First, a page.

Linda from Island Helicopters called me shortly before noon. “Can you make it to Lihui in about an hour?” They’d had a cancellation and there was a seat on a chopper with my name on it if I could get myself there around one.
When I arrived they asked me to get on a scale. They even told me to hold my camera if I was going to take it on the helicopter. “We need exact weights,” she said. A few minutes later they shuttled me over to the heliport just north of the Lihue airport. As I’m sitting there putting on my inflatable vest (“in case of a water landing”), the shuttle van pulls up with the rest of the group on my flight: a couple of young honeymooners from California and a family that includes grandma and a two-year-old toddler. Which sort of surprises all of us, including the guy giving us instructions on how to board the helicopter and what to do in an emergency.
“Did you book the child?” he asks the mom. Oh, sure, says the mom. They knew. The thing is, says the guy, it’s a six-passenger helicopter and now I’ve got seven people. He’ll sit on my lap, says the mom. It’s not a problem.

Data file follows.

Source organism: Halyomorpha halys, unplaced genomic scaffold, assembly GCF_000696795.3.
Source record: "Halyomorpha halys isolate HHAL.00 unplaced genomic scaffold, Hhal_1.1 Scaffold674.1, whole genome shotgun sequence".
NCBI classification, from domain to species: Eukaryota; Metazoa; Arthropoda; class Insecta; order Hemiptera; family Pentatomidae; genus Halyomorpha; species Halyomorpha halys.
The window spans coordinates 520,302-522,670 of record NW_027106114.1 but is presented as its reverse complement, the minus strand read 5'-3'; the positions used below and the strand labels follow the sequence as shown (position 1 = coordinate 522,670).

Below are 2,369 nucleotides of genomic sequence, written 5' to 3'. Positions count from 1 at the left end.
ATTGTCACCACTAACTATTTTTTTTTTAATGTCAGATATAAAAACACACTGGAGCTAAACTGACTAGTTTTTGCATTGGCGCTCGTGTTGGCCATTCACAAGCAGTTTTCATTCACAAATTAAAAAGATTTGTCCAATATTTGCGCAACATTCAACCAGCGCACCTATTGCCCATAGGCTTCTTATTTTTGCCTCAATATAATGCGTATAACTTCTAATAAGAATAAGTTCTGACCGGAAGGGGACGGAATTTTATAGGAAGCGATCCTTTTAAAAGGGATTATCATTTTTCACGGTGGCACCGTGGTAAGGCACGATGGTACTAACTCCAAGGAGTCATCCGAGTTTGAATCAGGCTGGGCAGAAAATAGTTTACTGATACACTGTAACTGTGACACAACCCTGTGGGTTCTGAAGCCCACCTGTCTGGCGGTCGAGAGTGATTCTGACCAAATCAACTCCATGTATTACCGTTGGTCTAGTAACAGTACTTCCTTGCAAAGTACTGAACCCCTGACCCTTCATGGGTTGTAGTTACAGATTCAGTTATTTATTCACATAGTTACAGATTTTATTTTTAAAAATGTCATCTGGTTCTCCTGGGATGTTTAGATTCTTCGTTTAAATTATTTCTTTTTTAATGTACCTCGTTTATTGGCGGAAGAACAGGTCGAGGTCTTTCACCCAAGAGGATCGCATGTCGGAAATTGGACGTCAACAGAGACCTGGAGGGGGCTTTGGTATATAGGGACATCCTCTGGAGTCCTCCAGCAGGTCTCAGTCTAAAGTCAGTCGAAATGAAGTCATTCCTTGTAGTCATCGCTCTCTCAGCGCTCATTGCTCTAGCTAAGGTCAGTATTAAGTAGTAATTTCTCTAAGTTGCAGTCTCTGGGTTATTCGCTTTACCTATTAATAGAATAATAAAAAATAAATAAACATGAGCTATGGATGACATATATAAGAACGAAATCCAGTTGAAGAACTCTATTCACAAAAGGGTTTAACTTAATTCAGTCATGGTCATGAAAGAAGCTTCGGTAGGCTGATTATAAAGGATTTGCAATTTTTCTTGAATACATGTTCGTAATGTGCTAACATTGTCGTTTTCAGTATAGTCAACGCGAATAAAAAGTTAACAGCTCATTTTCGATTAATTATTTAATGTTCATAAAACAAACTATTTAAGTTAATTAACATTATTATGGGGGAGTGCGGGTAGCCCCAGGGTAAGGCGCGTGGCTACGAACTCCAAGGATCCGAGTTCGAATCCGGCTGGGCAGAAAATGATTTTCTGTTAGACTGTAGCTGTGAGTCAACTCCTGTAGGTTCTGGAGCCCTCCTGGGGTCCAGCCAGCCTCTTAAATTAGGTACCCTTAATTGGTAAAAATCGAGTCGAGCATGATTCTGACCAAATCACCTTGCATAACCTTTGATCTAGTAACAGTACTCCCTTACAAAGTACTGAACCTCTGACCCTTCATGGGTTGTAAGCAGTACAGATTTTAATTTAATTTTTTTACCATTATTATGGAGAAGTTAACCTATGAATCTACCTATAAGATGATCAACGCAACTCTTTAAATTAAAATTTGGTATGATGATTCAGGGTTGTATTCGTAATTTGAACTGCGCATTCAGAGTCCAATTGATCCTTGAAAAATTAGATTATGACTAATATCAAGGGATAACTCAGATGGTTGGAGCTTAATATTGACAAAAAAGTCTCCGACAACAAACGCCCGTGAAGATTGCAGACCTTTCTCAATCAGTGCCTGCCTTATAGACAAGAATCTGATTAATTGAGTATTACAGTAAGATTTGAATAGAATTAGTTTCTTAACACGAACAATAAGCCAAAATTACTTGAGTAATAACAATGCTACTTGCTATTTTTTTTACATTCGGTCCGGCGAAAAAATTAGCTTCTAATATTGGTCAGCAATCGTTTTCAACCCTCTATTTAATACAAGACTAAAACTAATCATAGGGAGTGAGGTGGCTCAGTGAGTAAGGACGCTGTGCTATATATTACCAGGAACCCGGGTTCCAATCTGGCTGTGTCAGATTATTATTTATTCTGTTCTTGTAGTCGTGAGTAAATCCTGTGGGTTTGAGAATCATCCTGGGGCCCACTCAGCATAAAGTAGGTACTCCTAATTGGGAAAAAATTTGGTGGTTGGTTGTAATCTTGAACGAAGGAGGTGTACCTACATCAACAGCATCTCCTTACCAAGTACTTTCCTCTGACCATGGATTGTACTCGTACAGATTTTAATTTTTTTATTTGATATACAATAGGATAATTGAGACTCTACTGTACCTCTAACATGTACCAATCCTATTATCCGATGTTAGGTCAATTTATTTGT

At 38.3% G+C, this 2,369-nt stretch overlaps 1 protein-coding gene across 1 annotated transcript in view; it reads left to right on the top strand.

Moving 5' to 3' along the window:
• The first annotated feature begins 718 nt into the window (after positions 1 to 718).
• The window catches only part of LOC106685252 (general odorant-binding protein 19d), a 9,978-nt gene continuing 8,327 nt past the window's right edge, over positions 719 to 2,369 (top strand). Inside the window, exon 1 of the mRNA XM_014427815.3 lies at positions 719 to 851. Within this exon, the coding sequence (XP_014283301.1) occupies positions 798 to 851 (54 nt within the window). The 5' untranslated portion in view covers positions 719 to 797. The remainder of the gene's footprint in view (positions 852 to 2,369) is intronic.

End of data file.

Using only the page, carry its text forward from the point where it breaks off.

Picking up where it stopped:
The helicopter employee scratches his head and says he’s going to have to go talk with the pilot about the situation. A few minutes later he’s back and says, Okay, the kid can go, but he has to wear his own inflatable vest. Which is a problem because the minute the man tries to put the orange vest on the kid, he starts thrashing and crying in his mother’s arms. He wants nothing to do with it.
Meanwhile I’m thinking: Wait. They insist that I stand on the scales holding my camera so they know the exact weight on the helicopter and now we’ve got a kid sitting on his mother’s lap? Does anyone know how much the kid weighs?
Anyway, we load. The honeymooners get the primo seats in the front so they have unimpeded views of everything in front of them. I sit next to grandma in the back. The pilot, whose name is Isaac, makes sure we’re all properly strapped in and that our headsets work and then, bang, we’re off. Floating like a seagull high above Kalapaki Bay, on our way to Jurassic Falls.
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